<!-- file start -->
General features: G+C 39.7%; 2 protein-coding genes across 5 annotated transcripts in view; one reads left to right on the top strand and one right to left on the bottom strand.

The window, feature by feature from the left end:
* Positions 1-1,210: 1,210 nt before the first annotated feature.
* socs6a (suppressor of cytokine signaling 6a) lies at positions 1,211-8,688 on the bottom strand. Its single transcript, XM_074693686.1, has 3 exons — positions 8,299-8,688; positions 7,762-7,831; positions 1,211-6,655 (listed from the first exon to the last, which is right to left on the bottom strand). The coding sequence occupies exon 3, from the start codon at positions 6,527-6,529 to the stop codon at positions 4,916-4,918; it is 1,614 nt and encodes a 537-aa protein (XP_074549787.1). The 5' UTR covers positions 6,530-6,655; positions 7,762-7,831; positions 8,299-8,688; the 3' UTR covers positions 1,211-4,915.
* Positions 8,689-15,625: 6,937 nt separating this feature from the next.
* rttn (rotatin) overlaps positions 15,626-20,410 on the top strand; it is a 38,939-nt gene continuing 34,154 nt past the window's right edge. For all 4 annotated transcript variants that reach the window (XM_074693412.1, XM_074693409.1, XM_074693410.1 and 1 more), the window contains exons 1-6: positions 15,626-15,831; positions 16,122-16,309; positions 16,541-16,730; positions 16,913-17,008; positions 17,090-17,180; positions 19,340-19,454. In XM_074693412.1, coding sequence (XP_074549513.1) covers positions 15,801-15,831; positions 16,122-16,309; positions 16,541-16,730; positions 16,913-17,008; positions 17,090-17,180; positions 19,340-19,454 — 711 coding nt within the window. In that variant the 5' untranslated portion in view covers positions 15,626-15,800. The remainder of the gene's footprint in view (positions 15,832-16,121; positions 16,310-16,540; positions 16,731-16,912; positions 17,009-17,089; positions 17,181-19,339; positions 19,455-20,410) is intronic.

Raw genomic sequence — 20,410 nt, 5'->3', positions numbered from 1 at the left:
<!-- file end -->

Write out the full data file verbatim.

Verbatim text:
General features: G+C 39.7%; 2 protein-coding genes across 5 annotated transcripts in view; one reads left to right on the top strand and one right to left on the bottom strand.

The window, feature by feature from the left end:
* Positions 1-1,210: 1,210 nt before the first annotated feature.
* socs6a (suppressor of cytokine signaling 6a) lies at positions 1,211-8,688 on the bottom strand. Its single transcript, XM_074693686.1, has 3 exons — positions 8,299-8,688; positions 7,762-7,831; positions 1,211-6,655 (listed from the first exon to the last, which is right to left on the bottom strand). The coding sequence occupies exon 3, from the start codon at positions 6,527-6,529 to the stop codon at positions 4,916-4,918; it is 1,614 nt and encodes a 537-aa protein (XP_074549787.1). The 5' UTR covers positions 6,530-6,655; positions 7,762-7,831; positions 8,299-8,688; the 3' UTR covers positions 1,211-4,915.
* Positions 8,689-15,625: 6,937 nt separating this feature from the next.
* rttn (rotatin) overlaps positions 15,626-20,410 on the top strand; it is a 38,939-nt gene continuing 34,154 nt past the window's right edge. For all 4 annotated transcript variants that reach the window (XM_074693412.1, XM_074693409.1, XM_074693410.1 and 1 more), the window contains exons 1-6: positions 15,626-15,831; positions 16,122-16,309; positions 16,541-16,730; positions 16,913-17,008; positions 17,090-17,180; positions 19,340-19,454. In XM_074693412.1, coding sequence (XP_074549513.1) covers positions 15,801-15,831; positions 16,122-16,309; positions 16,541-16,730; positions 16,913-17,008; positions 17,090-17,180; positions 19,340-19,454 — 711 coding nt within the window. In that variant the 5' untranslated portion in view covers positions 15,626-15,800. The remainder of the gene's footprint in view (positions 15,832-16,121; positions 16,310-16,540; positions 16,731-16,912; positions 17,009-17,089; positions 17,181-19,339; positions 19,455-20,410) is intronic.

Raw genomic sequence — 20,410 nt, 5'->3', positions numbered from 1 at the left: